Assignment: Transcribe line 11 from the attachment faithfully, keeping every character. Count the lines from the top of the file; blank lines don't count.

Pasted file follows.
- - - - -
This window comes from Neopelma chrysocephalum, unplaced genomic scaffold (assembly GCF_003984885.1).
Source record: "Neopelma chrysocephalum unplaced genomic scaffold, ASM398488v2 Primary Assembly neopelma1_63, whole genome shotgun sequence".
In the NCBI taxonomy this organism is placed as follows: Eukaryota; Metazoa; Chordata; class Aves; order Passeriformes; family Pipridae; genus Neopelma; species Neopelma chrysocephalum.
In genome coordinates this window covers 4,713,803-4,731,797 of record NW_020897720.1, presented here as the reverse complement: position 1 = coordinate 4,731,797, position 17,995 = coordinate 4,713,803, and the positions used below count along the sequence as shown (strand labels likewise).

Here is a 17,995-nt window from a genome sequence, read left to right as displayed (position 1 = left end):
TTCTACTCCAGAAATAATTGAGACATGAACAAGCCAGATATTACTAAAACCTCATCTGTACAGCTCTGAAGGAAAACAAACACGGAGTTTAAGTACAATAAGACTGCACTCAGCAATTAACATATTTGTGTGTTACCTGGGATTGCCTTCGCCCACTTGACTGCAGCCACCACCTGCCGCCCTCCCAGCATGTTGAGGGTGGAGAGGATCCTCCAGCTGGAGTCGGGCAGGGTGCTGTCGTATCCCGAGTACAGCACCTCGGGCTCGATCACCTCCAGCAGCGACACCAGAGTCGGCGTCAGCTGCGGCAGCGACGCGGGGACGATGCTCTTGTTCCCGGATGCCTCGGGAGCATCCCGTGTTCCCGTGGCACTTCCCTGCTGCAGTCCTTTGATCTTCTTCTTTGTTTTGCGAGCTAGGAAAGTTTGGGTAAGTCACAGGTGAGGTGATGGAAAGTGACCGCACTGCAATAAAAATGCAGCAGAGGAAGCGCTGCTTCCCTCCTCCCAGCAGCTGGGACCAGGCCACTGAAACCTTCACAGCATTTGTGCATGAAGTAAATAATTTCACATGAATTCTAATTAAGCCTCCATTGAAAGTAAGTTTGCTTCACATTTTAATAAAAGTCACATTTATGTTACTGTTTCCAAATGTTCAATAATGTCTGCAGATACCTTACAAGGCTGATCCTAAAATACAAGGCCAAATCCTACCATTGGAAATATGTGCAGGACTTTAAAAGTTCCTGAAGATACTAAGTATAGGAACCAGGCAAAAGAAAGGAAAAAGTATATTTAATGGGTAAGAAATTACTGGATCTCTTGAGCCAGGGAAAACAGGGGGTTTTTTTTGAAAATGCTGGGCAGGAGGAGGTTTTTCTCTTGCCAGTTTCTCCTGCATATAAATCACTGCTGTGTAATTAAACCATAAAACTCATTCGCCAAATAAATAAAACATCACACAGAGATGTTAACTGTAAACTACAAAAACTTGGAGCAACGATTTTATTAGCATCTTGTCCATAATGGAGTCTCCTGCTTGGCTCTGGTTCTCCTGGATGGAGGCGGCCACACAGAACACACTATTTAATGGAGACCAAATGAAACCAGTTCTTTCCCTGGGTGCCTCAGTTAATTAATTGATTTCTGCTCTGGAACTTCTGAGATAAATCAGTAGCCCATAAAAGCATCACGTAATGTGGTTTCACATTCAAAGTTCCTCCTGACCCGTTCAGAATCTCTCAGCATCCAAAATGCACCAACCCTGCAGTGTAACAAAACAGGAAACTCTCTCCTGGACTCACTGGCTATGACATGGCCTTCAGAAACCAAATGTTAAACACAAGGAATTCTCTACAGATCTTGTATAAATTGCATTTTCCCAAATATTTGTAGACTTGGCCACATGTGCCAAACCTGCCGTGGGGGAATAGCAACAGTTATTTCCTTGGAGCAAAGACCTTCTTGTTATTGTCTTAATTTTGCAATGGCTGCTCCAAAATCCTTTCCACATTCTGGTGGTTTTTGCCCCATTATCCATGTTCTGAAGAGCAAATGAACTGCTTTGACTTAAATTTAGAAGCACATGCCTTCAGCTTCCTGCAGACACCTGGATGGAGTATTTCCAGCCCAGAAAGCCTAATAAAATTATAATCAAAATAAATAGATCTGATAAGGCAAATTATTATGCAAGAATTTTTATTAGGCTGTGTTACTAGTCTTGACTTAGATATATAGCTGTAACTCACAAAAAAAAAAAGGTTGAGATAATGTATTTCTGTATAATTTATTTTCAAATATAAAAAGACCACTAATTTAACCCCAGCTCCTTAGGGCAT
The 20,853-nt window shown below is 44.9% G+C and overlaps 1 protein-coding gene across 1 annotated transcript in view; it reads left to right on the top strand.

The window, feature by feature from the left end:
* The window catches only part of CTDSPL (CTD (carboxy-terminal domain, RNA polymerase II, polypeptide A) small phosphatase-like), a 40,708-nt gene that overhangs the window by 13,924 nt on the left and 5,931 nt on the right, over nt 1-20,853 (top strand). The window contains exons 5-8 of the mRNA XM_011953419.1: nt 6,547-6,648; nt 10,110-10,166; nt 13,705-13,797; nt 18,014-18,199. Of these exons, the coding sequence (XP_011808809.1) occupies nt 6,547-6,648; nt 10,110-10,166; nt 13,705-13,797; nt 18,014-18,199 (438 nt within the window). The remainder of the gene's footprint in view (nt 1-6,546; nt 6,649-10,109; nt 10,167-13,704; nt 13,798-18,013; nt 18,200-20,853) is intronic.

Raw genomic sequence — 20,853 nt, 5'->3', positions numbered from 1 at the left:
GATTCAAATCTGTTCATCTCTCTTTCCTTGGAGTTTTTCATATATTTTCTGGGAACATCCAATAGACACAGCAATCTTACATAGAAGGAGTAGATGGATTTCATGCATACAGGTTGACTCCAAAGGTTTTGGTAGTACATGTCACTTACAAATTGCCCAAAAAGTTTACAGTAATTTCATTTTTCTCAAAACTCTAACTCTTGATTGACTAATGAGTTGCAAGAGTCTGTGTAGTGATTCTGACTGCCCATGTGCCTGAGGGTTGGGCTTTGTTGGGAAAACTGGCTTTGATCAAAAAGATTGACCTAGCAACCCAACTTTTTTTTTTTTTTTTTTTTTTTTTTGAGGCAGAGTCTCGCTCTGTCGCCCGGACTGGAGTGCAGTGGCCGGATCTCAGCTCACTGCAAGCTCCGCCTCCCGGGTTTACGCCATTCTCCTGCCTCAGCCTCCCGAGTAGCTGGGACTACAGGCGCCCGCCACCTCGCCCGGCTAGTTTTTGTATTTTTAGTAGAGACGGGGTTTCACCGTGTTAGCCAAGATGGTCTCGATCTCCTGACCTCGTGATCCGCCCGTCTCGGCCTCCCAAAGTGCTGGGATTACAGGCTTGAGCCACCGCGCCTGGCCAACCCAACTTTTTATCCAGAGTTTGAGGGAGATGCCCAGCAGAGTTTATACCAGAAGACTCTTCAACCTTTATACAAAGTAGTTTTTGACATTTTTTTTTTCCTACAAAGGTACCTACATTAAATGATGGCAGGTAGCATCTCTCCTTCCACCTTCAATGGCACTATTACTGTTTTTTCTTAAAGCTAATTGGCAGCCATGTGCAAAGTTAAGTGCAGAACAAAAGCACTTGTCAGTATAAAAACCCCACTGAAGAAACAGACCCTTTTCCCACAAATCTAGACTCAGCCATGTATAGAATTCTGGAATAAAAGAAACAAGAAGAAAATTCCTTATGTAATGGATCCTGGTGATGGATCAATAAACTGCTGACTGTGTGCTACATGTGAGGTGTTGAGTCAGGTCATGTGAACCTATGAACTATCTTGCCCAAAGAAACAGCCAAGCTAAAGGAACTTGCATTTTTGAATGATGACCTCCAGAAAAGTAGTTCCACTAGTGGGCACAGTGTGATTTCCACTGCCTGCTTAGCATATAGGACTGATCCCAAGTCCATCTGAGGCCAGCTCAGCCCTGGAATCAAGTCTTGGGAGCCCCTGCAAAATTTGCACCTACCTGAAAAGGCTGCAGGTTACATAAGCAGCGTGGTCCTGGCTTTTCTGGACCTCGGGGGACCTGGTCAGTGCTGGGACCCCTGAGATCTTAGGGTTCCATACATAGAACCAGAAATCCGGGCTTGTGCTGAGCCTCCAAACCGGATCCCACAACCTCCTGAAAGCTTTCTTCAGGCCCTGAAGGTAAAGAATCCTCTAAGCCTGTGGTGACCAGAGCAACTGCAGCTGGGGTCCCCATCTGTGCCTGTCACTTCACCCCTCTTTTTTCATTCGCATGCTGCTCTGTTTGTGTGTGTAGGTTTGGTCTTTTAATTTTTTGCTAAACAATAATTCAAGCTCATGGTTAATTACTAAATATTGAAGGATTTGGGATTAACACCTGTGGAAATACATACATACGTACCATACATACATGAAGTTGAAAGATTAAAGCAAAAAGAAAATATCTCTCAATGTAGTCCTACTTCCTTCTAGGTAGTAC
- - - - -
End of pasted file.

GATTCAAATCTGTTCATCTCTCTTTCCTTGGAGTTTTTCATATATTTTCTGGGAACATCCAATAGACACAGCAATCTTACATAGAAGGAGTAGATGGATTTCATGCATACAGGTTGACTCCAAAGGTTTTGGTAGTACATGTCACTTACAAATTGCCCAAAAAGTTTACAGTAATTTCATTTTTCTCAAAACTCTAACTCTTGATTGACTAATGAGTTGCAAGAGTCTGTGTAGTGATTCTGACTGCCCATGTGCCTGAGGGTTGGGCTTTGTTGGGAAAACTGGCTTTGATCAAAAAGATTGACCTAGCAACCCAACTTTTTTTTTTTTTTTTTTTTTTTTTTGAGGCAGAGTCTCGCTCTGTCGCCCGGACTGGAGTGCAGTGGCCGGATCTCAGCTCACTGCAAGCTCCGCCTCCCGGGTTTACGCCATTCTCCTGCCTCAGCCTCCCGAGTAGCTGGGACTACAGGCGCCCGCCACCTCGCCCGGCTAGTTTTTGTATTTTTAGTAGAGACGGGGTTTCACCGTGTTAGCCAAGATGGTCTCGATCTCCTGACCTCGTGATCCGCCCGTCTCGGCCTCCCAAAGTGCTGGGATTACAGGCTTGAGCCACCGCGCCTGGCCAACCCAACTTTTTATCCAGAGTTTGAGGGAGATGCCCAGCAGAGTTTATACCAGAAGACTCTTCAACCTTTATACAAAGTAGTTTTTGACATTTTTTTTTTCCTACAAAGGTACCTACATTAAATGATGGCAGGTAGCATCTCTCCTTCCACCTTCAATGGCACTATTACTGTTTTTTCTTAAAGCTAATTGGCAGCCATGTGCAAAGTTAAGTGCAGAACAAAAGCACTTGTCAGTATAAAAACCCCACTGAAGAAACAGACCCTTTTCCCACAAATCTAGACTCAGCCATGTATAGAATTCTGGAATAAAAGAAACAAGAAGAAAATTCCTTATGTAATGGATCCTGGTGATGGATCAATAAACTGCTGACTGTGTGCTACATGTGAGGTGTTGAGTCAGGTCATGTGAACCTATGAACTATCTTGCCCAAAGAAACAGCCAAGCTAAAGGAACTTGCATTTTTGAATGATGACCTCCAGAAAAGTAGTTCCACTAGTGGGCACAGTGTGATTTCCACTGCCTGCTTAGCATATAGGACTGATCCCAAGTCCATCTGAGGCCAGCTCAGCCCTGGAATCAAGTCTTGGGAGCCCCTGCAAAATTTGCACCTACCTGAAAAGGCTGCAGGTTACATAAGCAGCGTGGTCCTGGCTTTTCTGGACCTCGGGGGACCTGGTCAGTGCTGGGACCCCTGAGATCTTAGGGTTCCATACATAGAACCAGAAATCCGGGCTTGTGCTGAGCCTCCAAACCGGATCCCACAACCTCCTGAAAGCTTTCTTCAGGCCCTGAAGGTAAAGAATCCTCTAAGCCTGTGGTGACCAGAGCAACTGCAGCTGGGGTCCCCATCTGTGCCTGTCACTTCACCCCTCTTTTTTCATTCGCATGCTGCTCTGTTTGTGTGTGTAGGTTTGGTCTTTTAATTTTTTGCTAAACAATAATTCAAGCTCATGGTTAATTACTAAATATTGAAGGATTTGGGATTAACACCTGTGGAAATACATACATACGTACCATACATACATGAAGTTGAAAGATTAAAGCAAAAAGAAAATATCTCTCAATGTAGTCCTACTTCCTTCTAGGTAGTAC